SAN DIEGO (KGTV) — Less than a week after the NCAA finally gave in and began allowing student-athletes to cash in on marketing and sponsorship deals, a San Diego State football star has become one of the first pioneers to dip his toe in the water.
On the July 1, the first day it was allowed, starting running back Greg Bell announced he was open for business.
"I just put it on social media so people could reach out, I could reach out to people. If everything makes sense, then we can start working together. I hope everything takes off," Bell said in an interview with ABC 10News.
Legal battles have been working through the court system for years in the effort to allow collegiate student athletes to be paid. With several states, including California, passing legislation to allow "name, image, and likeness" deals, known as NIL, the NCAA finally gave in and began allowing players to make their own marketing and sponsorship deals. There are several restrictions, including not advertising for any illegal product. Athletes also can not use university logos in their ads.
Bell says he got several responses to his initial tweet. One company he's chosen to work with is a local startup company called Meetlete. The app will allow fans to book video calls with sports figures who sign up to use the platform. In an example from beta testing on the Meetlete website, a Padres fan got to talk baseball with broadcaster Joe Buck.
“Fans want to meet their favorite athletes, and athletes want to meet their fans with safety, security, and convenience," Meetlete CEO and Co-Founder Rob Connolly told ABC 10News.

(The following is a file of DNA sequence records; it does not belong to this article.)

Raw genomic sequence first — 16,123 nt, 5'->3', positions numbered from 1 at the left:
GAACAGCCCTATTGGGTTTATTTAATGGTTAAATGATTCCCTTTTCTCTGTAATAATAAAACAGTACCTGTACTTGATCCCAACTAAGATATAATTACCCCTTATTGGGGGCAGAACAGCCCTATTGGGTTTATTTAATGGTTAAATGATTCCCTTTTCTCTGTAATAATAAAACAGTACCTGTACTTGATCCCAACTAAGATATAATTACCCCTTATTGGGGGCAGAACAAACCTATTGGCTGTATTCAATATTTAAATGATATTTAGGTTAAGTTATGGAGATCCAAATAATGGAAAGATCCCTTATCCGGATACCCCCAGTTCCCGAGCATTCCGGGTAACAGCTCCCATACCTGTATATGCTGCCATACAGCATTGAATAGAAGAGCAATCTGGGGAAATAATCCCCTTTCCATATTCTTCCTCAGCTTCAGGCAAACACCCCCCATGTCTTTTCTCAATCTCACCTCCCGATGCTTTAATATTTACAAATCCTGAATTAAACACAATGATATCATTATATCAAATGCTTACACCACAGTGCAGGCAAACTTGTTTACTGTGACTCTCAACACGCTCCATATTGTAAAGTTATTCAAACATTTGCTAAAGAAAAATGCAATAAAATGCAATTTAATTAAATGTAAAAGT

The talent gets to set the price of a 4-minute video conversation. The talent keeps 75%. Connolly says out of Meetlete's cut they will make a small donation from each call to a charity of the talent's choice. In Bell's case, he plans to charge $65. He chose the SPIN Foundation to benefit. It's a non-profit that helps single-parent families in need.
Experts say the size of the marketing deals signed by college athletes will likely be miniscule compared to those of professional athletes. In addition, most college athletes won't have enough name recognition to land sponsors. However, for those who do, even a modest amount could have a big impact. While they are receiving a college education on full or partial scholarships, there are limits as to what they are provided. And because of the vast time demands of being a student-athlete, many do not have the option of working outside jobs. So even making an extra $100 every now and then makes a difference. In fact, besides working with Meetlete, Bell has landed his first endorsement, in which he'll receive meals in exchange for tweets plugging a local restaurant.
While Bell is excited to see what opportunities await, he also understands his priorities.
“I don’t think people should take their eye off the prize, which is getting a degree and playing football. It’s a good opportunity. But you should always be looking to get your degree and play football, because the opportunities are going to come," he said.